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Tradition and immorality

Jaswant Singh is not the first Indian politician to give out money to voters, nor will he be the last. So why are we so indignant? Gargi Gupta examines.

india Updated: Apr 03, 2009 23:16 IST
Gargi Gupta

Jaswant Singh seems to have got away this time — although he’ll only know for sure on Monday when the Election Commission has a look at CD footage of the senior BJP leader handing out cash to a woman in Barmer, his son’s constituency. However much the Congress may cry foul, Singh’s party seems to think nothing of this alleged violation of the EC model code of conduct and has given him the ticket to contest the polls from Darjeeling far away from Barmer and mischief.

“Tradition”, Singh said initially in his defence — he was only giving money to the folk dancer who had performed and bowed in his honour. It was the Rajput thing to do, and anyway, philanthropy and charity were a part of his family tradition. More recently, the dancer has morphed into a widow pleading with Singh for help to support a blind mother and leprosy-struck brother! This is, of course, not to doubt what the leader of the opposition in the Rajya Sabha says. Perhaps the folk dancer was also a widow, or perhaps, they are two different people — in which case here’s more evidence of Singh’s kind heart that the EC should take note of.

Be that as it may, the point is that such inducements given to voters are not new. Just last month, Mulayam Singh Yadav similarly ran afoul of EC norms when he was caught by news cameras distributing cash to party workers in Etawah. “Tradition” had been Yadav’s line of defence too: it was Holi and he was only following the money-giving ritual that was a part of the festivities. Since the EC chose not to proceed against Yadav, it seems that the poll watchdog bought the Samajwadi Party leader’s reasoning — as election commissioner SY Qureshi was reported as having told the media recently, we are a society “governed by traditions”. Perhaps then the EC will be similarly understanding of the ‘traditions’ that prompted Singh’s transgressions.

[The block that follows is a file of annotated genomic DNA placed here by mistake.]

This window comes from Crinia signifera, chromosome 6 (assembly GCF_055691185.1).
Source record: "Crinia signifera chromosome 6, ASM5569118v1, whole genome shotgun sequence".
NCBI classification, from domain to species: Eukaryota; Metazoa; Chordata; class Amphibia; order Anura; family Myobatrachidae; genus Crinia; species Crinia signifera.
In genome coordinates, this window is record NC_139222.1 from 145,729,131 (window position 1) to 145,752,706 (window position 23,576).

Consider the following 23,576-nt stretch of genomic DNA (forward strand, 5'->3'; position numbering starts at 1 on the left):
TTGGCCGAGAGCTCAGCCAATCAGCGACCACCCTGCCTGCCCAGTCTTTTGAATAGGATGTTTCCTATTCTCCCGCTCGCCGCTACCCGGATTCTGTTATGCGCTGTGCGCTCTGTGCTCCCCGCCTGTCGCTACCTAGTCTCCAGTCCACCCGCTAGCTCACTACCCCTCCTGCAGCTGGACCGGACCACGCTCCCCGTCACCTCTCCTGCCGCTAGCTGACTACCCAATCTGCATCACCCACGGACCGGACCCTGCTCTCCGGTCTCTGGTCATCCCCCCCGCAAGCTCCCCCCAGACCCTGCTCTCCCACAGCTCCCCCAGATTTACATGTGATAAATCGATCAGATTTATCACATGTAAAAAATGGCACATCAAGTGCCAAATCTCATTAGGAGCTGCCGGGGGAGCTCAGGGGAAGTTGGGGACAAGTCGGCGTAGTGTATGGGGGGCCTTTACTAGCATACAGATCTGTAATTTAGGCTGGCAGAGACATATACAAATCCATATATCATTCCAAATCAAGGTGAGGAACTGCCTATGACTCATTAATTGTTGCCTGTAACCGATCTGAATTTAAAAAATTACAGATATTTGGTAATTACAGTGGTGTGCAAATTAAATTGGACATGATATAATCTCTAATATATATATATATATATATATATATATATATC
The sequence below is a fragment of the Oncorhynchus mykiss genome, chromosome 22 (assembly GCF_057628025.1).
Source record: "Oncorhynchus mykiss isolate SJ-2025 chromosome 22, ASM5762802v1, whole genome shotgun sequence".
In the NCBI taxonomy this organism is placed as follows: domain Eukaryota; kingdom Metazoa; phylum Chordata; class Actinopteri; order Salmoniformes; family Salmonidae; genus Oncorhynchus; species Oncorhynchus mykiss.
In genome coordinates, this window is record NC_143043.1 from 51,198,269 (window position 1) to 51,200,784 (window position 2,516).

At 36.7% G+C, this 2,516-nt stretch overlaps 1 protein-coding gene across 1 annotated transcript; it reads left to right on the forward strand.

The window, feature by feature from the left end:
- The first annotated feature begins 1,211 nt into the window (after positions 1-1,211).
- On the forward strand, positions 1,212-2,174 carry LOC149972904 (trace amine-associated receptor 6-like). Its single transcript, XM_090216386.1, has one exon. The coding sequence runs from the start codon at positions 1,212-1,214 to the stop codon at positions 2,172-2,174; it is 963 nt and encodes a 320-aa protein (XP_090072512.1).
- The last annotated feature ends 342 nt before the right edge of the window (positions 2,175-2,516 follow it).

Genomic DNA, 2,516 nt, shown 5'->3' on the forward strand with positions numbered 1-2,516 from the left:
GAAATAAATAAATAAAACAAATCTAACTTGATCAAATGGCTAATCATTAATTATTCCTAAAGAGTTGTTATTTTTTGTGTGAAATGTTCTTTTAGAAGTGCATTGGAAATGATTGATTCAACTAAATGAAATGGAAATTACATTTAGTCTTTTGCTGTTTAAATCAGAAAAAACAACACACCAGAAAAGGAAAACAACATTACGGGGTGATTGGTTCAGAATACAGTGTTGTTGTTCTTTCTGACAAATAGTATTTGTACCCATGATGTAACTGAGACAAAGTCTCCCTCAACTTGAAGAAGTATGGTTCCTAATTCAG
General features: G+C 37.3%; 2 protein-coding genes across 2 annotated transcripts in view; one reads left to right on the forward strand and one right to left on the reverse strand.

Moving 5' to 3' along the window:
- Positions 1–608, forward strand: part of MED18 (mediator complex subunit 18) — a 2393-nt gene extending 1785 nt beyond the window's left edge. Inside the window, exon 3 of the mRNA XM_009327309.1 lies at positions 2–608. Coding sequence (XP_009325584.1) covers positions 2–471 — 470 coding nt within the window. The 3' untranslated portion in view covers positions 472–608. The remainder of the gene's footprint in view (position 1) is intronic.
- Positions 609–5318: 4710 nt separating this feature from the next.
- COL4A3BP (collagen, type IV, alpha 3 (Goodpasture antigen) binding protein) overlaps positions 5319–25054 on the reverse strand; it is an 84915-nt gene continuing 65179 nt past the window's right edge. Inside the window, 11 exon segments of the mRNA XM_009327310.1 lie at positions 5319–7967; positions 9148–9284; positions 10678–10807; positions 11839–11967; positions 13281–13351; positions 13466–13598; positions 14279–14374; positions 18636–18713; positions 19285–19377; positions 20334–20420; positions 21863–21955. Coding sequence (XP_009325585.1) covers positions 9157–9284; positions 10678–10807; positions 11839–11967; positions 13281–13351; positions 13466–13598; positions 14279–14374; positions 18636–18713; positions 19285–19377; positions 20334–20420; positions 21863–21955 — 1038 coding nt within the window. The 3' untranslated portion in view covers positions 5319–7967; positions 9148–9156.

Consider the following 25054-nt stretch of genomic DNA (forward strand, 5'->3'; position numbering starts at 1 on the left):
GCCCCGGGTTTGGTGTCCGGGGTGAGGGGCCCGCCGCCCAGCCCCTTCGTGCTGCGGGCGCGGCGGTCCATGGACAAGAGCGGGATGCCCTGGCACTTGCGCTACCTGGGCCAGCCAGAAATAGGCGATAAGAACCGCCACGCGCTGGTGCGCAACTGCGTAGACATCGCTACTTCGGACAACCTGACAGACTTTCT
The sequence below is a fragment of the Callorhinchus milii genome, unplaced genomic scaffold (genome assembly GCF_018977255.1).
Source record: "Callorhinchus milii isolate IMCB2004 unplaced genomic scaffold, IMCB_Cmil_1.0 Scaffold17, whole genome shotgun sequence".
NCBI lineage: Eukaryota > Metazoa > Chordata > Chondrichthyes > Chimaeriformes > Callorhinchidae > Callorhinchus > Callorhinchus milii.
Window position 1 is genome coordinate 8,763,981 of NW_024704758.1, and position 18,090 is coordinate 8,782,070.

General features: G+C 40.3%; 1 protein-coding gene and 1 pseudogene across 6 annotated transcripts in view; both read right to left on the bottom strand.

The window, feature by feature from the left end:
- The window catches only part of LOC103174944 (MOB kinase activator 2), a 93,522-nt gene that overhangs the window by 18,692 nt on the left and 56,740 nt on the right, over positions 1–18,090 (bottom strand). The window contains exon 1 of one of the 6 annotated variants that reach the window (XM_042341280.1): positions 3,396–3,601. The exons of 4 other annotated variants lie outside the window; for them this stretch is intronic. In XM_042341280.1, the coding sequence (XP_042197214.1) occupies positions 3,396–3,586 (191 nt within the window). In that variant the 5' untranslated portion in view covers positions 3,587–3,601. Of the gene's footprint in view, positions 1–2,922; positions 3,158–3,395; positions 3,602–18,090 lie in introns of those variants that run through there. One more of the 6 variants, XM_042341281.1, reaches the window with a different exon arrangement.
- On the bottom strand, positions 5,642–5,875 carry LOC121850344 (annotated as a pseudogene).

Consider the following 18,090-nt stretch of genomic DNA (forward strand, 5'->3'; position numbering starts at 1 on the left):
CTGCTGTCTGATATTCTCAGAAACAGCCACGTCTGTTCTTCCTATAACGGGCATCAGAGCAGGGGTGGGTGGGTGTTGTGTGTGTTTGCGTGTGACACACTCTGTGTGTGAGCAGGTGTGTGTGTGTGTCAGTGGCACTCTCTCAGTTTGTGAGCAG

But who is to say that cash handouts are any more heinous that the other variety of inducements that are part of every electoral candidate’s stock-in-trade — vote for me and I’ll get you a road, a factory, jobs, a cleaner government, and so on. What is, in real terms, to distinguish between cash in hand and such promises for the future, promises that will never be kept?

Anyway, the cash the folk dancer, or poor widow — or whoever she was — got out of Singh is perhaps the only concrete benefit that she’s likely to get if his son does win the elections. Politicians know this, which is why they fall back on giving away money during elections, saris on Dussehra, blankets in winter and so on. These are easy gestures, and bring in more immediate goodwill, especially among rural, poor voters, than building roads and factories. So however much the EC may frown upon it, you can be sure that far away from the reach of cameras, more such ‘inducements’ are being handed out. Politicians are like that only.

If giving money, or booze, or clothes is inducing voters and a heinous crime, then making promises that everyone concerned know will never be kept is no less heinous — going strictly by morality. Perhaps the EC should now widen its ambit and keep tabs on such promissory speeches that are never honoured. Now that would really set the cat among the pigeons.